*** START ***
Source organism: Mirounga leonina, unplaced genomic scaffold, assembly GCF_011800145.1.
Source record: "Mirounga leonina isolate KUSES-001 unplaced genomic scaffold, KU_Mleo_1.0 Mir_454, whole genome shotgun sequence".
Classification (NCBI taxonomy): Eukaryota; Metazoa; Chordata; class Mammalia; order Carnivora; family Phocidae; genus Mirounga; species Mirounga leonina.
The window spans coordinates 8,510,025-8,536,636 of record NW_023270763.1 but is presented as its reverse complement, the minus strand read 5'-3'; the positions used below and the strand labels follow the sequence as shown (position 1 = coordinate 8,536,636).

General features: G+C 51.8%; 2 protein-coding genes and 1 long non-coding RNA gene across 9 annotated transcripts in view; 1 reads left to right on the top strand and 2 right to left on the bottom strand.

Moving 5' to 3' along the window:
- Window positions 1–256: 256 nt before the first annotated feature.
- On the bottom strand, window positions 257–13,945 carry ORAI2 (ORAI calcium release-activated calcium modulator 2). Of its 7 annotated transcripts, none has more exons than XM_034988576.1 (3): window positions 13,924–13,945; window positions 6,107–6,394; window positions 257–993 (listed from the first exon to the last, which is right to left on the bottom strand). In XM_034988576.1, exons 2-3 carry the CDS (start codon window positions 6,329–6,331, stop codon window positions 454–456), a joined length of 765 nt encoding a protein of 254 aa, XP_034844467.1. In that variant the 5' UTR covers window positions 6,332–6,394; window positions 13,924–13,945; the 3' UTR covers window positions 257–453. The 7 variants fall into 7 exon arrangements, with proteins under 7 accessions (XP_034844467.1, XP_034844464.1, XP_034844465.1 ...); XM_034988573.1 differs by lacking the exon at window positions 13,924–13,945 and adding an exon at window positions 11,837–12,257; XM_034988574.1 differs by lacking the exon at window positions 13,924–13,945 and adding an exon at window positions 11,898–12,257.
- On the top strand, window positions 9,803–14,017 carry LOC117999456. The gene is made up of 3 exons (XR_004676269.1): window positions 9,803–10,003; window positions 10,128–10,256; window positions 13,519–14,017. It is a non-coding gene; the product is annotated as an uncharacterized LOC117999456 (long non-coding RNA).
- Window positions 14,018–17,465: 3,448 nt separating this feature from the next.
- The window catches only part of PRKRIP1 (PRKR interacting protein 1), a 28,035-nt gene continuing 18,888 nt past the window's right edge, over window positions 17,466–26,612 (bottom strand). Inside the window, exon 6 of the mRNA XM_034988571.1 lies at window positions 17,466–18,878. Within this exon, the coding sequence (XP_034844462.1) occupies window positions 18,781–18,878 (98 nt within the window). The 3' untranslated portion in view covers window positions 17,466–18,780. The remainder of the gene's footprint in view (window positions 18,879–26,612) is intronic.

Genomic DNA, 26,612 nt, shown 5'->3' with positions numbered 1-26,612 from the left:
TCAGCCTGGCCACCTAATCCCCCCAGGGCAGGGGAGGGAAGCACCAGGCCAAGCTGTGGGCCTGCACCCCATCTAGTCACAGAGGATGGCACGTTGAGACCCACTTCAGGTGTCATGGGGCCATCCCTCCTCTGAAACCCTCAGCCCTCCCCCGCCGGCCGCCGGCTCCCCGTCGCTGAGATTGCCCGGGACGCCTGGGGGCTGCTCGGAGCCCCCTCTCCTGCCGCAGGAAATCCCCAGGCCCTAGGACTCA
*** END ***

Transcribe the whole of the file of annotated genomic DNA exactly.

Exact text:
Source organism: Mirounga leonina, unplaced genomic scaffold, assembly GCF_011800145.1.
Source record: "Mirounga leonina isolate KUSES-001 unplaced genomic scaffold, KU_Mleo_1.0 Mir_454, whole genome shotgun sequence".
Classification (NCBI taxonomy): Eukaryota; Metazoa; Chordata; class Mammalia; order Carnivora; family Phocidae; genus Mirounga; species Mirounga leonina.
The window spans coordinates 8,510,025-8,536,636 of record NW_023270763.1 but is presented as its reverse complement, the minus strand read 5'-3'; the positions used below and the strand labels follow the sequence as shown (position 1 = coordinate 8,536,636).

General features: G+C 51.8%; 2 protein-coding genes and 1 long non-coding RNA gene across 9 annotated transcripts in view; 1 reads left to right on the top strand and 2 right to left on the bottom strand.

Moving 5' to 3' along the window:
- Window positions 1–256: 256 nt before the first annotated feature.
- On the bottom strand, window positions 257–13,945 carry ORAI2 (ORAI calcium release-activated calcium modulator 2). Of its 7 annotated transcripts, none has more exons than XM_034988576.1 (3): window positions 13,924–13,945; window positions 6,107–6,394; window positions 257–993 (listed from the first exon to the last, which is right to left on the bottom strand). In XM_034988576.1, exons 2-3 carry the CDS (start codon window positions 6,329–6,331, stop codon window positions 454–456), a joined length of 765 nt encoding a protein of 254 aa, XP_034844467.1. In that variant the 5' UTR covers window positions 6,332–6,394; window positions 13,924–13,945; the 3' UTR covers window positions 257–453. The 7 variants fall into 7 exon arrangements, with proteins under 7 accessions (XP_034844467.1, XP_034844464.1, XP_034844465.1 ...); XM_034988573.1 differs by lacking the exon at window positions 13,924–13,945 and adding an exon at window positions 11,837–12,257; XM_034988574.1 differs by lacking the exon at window positions 13,924–13,945 and adding an exon at window positions 11,898–12,257.
- On the top strand, window positions 9,803–14,017 carry LOC117999456. The gene is made up of 3 exons (XR_004676269.1): window positions 9,803–10,003; window positions 10,128–10,256; window positions 13,519–14,017. It is a non-coding gene; the product is annotated as an uncharacterized LOC117999456 (long non-coding RNA).
- Window positions 14,018–17,465: 3,448 nt separating this feature from the next.
- The window catches only part of PRKRIP1 (PRKR interacting protein 1), a 28,035-nt gene continuing 18,888 nt past the window's right edge, over window positions 17,466–26,612 (bottom strand). Inside the window, exon 6 of the mRNA XM_034988571.1 lies at window positions 17,466–18,878. Within this exon, the coding sequence (XP_034844462.1) occupies window positions 18,781–18,878 (98 nt within the window). The 3' untranslated portion in view covers window positions 17,466–18,780. The remainder of the gene's footprint in view (window positions 18,879–26,612) is intronic.

Genomic DNA, 26,612 nt, shown 5'->3' with positions numbered 1-26,612 from the left:
TCAGCCTGGCCACCTAATCCCCCCAGGGCAGGGGAGGGAAGCACCAGGCCAAGCTGTGGGCCTGCACCCCATCTAGTCACAGAGGATGGCACGTTGAGACCCACTTCAGGTGTCATGGGGCCATCCCTCCTCTGAAACCCTCAGCCCTCCCCCGCCGGCCGCCGGCTCCCCGTCGCTGAGATTGCCCGGGACGCCTGGGGGCTGCTCGGAGCCCCCTCTCCTGCCGCAGGAAATCCCCAGGCCCTAGGACTCA